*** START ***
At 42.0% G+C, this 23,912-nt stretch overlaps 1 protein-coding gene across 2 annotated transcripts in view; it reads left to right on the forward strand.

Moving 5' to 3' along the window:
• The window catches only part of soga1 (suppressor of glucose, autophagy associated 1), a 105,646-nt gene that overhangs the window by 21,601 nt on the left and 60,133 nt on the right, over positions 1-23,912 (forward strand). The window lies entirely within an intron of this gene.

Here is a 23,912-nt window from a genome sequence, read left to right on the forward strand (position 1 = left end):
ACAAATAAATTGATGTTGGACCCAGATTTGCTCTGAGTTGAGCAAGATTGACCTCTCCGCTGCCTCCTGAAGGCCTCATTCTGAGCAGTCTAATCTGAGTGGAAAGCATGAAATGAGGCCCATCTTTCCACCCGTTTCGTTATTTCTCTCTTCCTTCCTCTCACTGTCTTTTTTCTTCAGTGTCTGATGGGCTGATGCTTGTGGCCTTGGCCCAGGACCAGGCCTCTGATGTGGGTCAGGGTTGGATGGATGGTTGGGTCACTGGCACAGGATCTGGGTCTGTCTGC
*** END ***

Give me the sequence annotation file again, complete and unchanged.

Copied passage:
At 42.0% G+C, this 23,912-nt stretch overlaps 1 protein-coding gene across 2 annotated transcripts in view; it reads left to right on the forward strand.

Moving 5' to 3' along the window:
• The window catches only part of soga1 (suppressor of glucose, autophagy associated 1), a 105,646-nt gene that overhangs the window by 21,601 nt on the left and 60,133 nt on the right, over positions 1-23,912 (forward strand). The window lies entirely within an intron of this gene.

Here is a 23,912-nt window from a genome sequence, read left to right on the forward strand (position 1 = left end):
ACAAATAAATTGATGTTGGACCCAGATTTGCTCTGAGTTGAGCAAGATTGACCTCTCCGCTGCCTCCTGAAGGCCTCATTCTGAGCAGTCTAATCTGAGTGGAAAGCATGAAATGAGGCCCATCTTTCCACCCGTTTCGTTATTTCTCTCTTCCTTCCTCTCACTGTCTTTTTTCTTCAGTGTCTGATGGGCTGATGCTTGTGGCCTTGGCCCAGGACCAGGCCTCTGATGTGGGTCAGGGTTGGATGGATGGTTGGGTCACTGGCACAGGATCTGGGTCTGTCTGC